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Minister urges collective action to address education challenges

Mr Stephen Yakubu

Mr Stephen Yakubu, the Upper East Regional Minister, said it was time stakeholders, including teachers, political leaders, and parents pulled synergies to implement innovative ideas to curb the falling standards of education in the area.

He bemoaned the continuous decline in performance of pupils and students, over the years, in the Basic Education Certificate Examination (BECE) and West African Senior High School Certificate Examination (WASSCE), despite 90 per cent of trained teachers teaching in public schools in the region.

“All the problems we have here cut across the entire country but other regions are doing well, and we are not, which I don’t understand. Everything boils down to management, so we need to do things differently to achieve different results,” he said.

Mr Yakubu made these remarks during the Regional Education Review meeting, organised by the Regional Directorate of the Ghana Education Service (GES) in Bolgatanga.

It was to create a platform for the stakeholders to brainstorm on solutions to address the poor performance of pupils and students in the region.

Statistics from the GES shows that performance in the BECE and WASSCE, especially in core subjects; Mathematics, English Language, Integrated Science and Social Studies, continued to fall.

The region recorded a decline from 54.4 per cent in 2019 to 52 per cent in 2021 in Mathematic, 52.9 per cent in English in 2019 to 48.6 in 2021, Integrated Science declined from 55.3 per cent in 2019 to 50.2 per cent in 2021, and Social Studies declined from 52.8 per cent in 2019 to 46.9 per cent in 2021.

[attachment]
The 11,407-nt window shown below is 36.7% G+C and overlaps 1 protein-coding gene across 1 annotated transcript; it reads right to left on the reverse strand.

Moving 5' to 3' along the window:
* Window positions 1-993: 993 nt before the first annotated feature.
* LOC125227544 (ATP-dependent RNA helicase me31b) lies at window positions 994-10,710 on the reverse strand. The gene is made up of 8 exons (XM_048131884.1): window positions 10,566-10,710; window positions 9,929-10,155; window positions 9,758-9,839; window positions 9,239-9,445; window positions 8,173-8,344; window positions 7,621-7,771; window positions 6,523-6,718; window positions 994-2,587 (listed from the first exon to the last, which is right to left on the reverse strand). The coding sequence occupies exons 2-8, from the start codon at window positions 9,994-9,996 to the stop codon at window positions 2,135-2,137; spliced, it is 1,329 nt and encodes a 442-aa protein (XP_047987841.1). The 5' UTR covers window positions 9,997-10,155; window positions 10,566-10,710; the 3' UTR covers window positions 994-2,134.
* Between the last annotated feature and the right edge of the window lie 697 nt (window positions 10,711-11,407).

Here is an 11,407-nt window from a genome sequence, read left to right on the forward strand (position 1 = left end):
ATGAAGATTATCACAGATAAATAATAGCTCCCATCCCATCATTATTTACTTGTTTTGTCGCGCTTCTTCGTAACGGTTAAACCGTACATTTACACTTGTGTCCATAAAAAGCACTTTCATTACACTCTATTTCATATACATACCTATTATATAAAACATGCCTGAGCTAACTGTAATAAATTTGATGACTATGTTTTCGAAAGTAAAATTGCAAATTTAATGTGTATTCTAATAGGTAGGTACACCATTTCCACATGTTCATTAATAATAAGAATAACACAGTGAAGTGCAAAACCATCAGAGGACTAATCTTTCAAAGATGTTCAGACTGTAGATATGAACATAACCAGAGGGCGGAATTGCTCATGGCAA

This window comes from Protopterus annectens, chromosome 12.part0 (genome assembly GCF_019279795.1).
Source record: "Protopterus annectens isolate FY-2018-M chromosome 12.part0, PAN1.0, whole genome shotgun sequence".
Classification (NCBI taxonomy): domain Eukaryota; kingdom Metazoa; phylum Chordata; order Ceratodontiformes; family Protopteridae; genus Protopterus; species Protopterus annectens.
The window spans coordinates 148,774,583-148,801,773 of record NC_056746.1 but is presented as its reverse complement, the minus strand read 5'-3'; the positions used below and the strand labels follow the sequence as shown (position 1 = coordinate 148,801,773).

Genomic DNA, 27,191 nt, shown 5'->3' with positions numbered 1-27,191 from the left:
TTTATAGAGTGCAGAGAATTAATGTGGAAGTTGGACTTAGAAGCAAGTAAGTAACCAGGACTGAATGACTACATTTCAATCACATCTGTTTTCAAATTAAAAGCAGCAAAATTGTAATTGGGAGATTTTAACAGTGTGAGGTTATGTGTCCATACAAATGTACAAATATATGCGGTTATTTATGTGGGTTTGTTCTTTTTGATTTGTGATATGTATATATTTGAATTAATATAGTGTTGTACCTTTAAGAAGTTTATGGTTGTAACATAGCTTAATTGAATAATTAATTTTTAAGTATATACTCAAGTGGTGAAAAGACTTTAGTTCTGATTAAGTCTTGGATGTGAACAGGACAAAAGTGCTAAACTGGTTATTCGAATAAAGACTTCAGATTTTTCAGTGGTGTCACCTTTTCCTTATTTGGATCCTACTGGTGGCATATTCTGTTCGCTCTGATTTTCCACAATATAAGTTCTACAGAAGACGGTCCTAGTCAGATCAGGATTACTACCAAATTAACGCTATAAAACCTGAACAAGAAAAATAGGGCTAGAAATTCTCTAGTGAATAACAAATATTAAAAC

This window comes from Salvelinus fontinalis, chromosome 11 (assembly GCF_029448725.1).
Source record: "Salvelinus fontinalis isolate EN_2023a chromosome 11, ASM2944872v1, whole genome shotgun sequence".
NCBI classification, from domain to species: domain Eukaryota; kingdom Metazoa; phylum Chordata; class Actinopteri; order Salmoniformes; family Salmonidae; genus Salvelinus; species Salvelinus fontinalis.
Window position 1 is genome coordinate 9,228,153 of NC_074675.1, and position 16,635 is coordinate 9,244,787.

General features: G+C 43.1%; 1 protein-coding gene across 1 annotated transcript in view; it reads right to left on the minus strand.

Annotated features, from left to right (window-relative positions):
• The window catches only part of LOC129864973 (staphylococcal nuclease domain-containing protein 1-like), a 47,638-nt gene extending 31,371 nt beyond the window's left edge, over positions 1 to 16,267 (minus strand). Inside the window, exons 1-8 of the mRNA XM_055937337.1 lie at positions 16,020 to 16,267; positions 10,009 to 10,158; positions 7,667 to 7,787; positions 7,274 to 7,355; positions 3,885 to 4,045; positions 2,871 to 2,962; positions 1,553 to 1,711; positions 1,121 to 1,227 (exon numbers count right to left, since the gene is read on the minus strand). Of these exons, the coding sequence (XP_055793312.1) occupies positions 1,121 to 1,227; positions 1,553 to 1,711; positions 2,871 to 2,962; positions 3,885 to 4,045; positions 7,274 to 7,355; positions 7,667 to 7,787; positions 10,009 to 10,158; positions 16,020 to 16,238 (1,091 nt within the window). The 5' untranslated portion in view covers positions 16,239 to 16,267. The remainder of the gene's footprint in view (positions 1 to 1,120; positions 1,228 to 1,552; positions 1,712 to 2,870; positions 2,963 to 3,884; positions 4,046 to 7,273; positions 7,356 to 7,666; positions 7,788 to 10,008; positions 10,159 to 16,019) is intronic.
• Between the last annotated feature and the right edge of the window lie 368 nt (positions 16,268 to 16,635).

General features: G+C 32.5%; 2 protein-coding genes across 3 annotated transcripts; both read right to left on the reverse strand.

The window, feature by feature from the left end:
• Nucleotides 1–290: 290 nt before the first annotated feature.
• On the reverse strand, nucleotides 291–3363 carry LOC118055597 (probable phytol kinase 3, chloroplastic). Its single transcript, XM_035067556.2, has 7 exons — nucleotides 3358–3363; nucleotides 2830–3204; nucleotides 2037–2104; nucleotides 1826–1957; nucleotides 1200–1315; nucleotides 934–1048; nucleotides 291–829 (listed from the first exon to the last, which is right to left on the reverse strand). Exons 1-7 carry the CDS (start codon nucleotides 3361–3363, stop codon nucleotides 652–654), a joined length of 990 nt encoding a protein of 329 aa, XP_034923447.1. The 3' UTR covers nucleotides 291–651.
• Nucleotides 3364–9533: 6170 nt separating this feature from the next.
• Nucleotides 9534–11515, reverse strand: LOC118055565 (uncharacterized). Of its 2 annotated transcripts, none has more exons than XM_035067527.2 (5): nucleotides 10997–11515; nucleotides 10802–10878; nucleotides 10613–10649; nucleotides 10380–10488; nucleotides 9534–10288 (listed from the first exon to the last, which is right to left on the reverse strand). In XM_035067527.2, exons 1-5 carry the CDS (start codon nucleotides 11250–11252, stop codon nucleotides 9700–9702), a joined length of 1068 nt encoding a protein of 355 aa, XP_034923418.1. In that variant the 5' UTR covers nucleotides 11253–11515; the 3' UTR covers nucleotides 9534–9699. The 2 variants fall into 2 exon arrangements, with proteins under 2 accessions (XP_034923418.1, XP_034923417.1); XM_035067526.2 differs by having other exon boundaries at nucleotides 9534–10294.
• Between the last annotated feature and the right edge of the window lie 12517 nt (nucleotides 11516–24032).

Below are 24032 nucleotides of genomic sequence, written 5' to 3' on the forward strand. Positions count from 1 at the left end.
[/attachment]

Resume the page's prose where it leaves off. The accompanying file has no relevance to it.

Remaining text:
Mr Yakubu explained that there were varied factors including infrastructure deficit, management, and poor attitude of some teachers that adversely affected performance and called for all hands-on deck to change the narrative, which would help reduce poverty and improve livelihoods.

He appealed to members of parliament to use the education allocation of their share of the Common Fund to provide infrastructure for deprived schools to complement the efforts of government in delivering quality education.
He urged management of the various schools and teachers to device ways of paying special attention to students who had difficulties in some subject areas.

Mrs Anne Estella Kye-eebo, the Upper East (Caretaker) Regional Director of GES, said attention had not been paid to grassroots education, including kindergarten and nursery, and that had affected development of students as they progressed to higher classes.

She said insufficient and dilapidated school structures, lack of furniture compelling students to learn on bare floor, among other challenges, could be blamed for the poor performance, adding that the kindergarten level was the worst hit as many were still learning under trees.

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